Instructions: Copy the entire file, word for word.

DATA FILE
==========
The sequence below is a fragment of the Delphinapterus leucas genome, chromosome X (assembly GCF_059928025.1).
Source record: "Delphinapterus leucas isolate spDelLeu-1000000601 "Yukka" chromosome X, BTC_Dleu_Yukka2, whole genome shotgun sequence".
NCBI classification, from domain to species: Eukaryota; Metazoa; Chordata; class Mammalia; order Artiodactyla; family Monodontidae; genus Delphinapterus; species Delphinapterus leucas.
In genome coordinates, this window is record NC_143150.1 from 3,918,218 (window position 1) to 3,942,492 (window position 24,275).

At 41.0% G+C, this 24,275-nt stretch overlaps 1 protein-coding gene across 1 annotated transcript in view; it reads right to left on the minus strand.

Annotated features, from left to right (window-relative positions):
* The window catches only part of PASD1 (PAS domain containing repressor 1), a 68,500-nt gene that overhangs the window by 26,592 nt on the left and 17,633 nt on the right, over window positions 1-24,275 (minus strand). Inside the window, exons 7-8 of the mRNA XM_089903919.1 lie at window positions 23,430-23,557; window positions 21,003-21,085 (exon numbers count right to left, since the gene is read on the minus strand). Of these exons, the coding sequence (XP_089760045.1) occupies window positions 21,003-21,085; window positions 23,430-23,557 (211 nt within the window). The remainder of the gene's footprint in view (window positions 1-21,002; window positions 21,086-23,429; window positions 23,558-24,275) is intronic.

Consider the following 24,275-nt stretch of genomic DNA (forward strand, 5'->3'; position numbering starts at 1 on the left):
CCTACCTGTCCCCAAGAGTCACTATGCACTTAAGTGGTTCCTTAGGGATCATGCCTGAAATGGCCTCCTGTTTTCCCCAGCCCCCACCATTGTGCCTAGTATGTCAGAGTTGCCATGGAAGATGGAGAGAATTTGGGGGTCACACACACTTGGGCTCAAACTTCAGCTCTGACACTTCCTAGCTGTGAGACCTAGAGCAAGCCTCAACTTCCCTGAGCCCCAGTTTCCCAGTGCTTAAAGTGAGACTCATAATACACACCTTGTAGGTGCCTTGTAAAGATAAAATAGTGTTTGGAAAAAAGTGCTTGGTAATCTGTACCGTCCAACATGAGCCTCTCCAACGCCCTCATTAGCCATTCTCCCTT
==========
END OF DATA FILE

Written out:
The sequence below is a fragment of the Delphinapterus leucas genome, chromosome X (assembly GCF_059928025.1).
Source record: "Delphinapterus leucas isolate spDelLeu-1000000601 "Yukka" chromosome X, BTC_Dleu_Yukka2, whole genome shotgun sequence".
NCBI classification, from domain to species: Eukaryota; Metazoa; Chordata; class Mammalia; order Artiodactyla; family Monodontidae; genus Delphinapterus; species Delphinapterus leucas.
In genome coordinates, this window is record NC_143150.1 from 3,918,218 (window position 1) to 3,942,492 (window position 24,275).

At 41.0% G+C, this 24,275-nt stretch overlaps 1 protein-coding gene across 1 annotated transcript in view; it reads right to left on the minus strand.

Annotated features, from left to right (window-relative positions):
* The window catches only part of PASD1 (PAS domain containing repressor 1), a 68,500-nt gene that overhangs the window by 26,592 nt on the left and 17,633 nt on the right, over window positions 1-24,275 (minus strand). Inside the window, exons 7-8 of the mRNA XM_089903919.1 lie at window positions 23,430-23,557; window positions 21,003-21,085 (exon numbers count right to left, since the gene is read on the minus strand). Of these exons, the coding sequence (XP_089760045.1) occupies window positions 21,003-21,085; window positions 23,430-23,557 (211 nt within the window). The remainder of the gene's footprint in view (window positions 1-21,002; window positions 21,086-23,429; window positions 23,558-24,275) is intronic.

Consider the following 24,275-nt stretch of genomic DNA (forward strand, 5'->3'; position numbering starts at 1 on the left):
CCTACCTGTCCCCAAGAGTCACTATGCACTTAAGTGGTTCCTTAGGGATCATGCCTGAAATGGCCTCCTGTTTTCCCCAGCCCCCACCATTGTGCCTAGTATGTCAGAGTTGCCATGGAAGATGGAGAGAATTTGGGGGTCACACACACTTGGGCTCAAACTTCAGCTCTGACACTTCCTAGCTGTGAGACCTAGAGCAAGCCTCAACTTCCCTGAGCCCCAGTTTCCCAGTGCTTAAAGTGAGACTCATAATACACACCTTGTAGGTGCCTTGTAAAGATAAAATAGTGTTTGGAAAAAAGTGCTTGGTAATCTGTACCGTCCAACATGAGCCTCTCCAACGCCCTCATTAGCCATTCTCCCTT